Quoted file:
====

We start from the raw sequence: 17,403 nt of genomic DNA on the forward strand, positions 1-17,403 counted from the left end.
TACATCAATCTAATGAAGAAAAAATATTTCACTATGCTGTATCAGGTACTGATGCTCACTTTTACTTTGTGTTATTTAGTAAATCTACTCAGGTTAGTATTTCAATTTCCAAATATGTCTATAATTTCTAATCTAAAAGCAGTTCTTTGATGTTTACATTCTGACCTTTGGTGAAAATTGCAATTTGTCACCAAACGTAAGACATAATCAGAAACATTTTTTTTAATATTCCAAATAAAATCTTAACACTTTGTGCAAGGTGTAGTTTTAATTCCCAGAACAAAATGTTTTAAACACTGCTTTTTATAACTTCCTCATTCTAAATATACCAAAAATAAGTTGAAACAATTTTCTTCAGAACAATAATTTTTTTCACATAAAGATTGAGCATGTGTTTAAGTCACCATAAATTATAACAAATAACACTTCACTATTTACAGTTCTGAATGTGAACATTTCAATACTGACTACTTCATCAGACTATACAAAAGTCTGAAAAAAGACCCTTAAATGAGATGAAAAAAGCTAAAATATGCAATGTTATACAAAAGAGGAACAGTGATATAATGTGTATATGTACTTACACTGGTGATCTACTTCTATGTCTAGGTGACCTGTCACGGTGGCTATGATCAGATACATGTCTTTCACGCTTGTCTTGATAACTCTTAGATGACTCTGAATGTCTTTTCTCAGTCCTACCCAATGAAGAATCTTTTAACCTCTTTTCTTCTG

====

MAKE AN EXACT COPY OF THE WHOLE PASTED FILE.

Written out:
We start from the raw sequence: 17,403 nt of genomic DNA on the forward strand, positions 1-17,403 counted from the left end.
TACATCAATCTAATGAAGAAAAAATATTTCACTATGCTGTATCAGGTACTGATGCTCACTTTTACTTTGTGTTATTTAGTAAATCTACTCAGGTTAGTATTTCAATTTCCAAATATGTCTATAATTTCTAATCTAAAAGCAGTTCTTTGATGTTTACATTCTGACCTTTGGTGAAAATTGCAATTTGTCACCAAACGTAAGACATAATCAGAAACATTTTTTTTAATATTCCAAATAAAATCTTAACACTTTGTGCAAGGTGTAGTTTTAATTCCCAGAACAAAATGTTTTAAACACTGCTTTTTATAACTTCCTCATTCTAAATATACCAAAAATAAGTTGAAACAATTTTCTTCAGAACAATAATTTTTTTCACATAAAGATTGAGCATGTGTTTAAGTCACCATAAATTATAACAAATAACACTTCACTATTTACAGTTCTGAATGTGAACATTTCAATACTGACTACTTCATCAGACTATACAAAAGTCTGAAAAAAGACCCTTAAATGAGATGAAAAAAGCTAAAATATGCAATGTTATACAAAAGAGGAACAGTGATATAATGTGTATATGTACTTACACTGGTGATCTACTTCTATGTCTAGGTGACCTGTCACGGTGGCTATGATCAGATACATGTCTTTCACGCTTGTCTTGATAACTCTTAGATGACTCTGAATGTCTTTTCTCAGTCCTACCCAATGAAGAATCTTTTAACCTCTTTTCTTCTG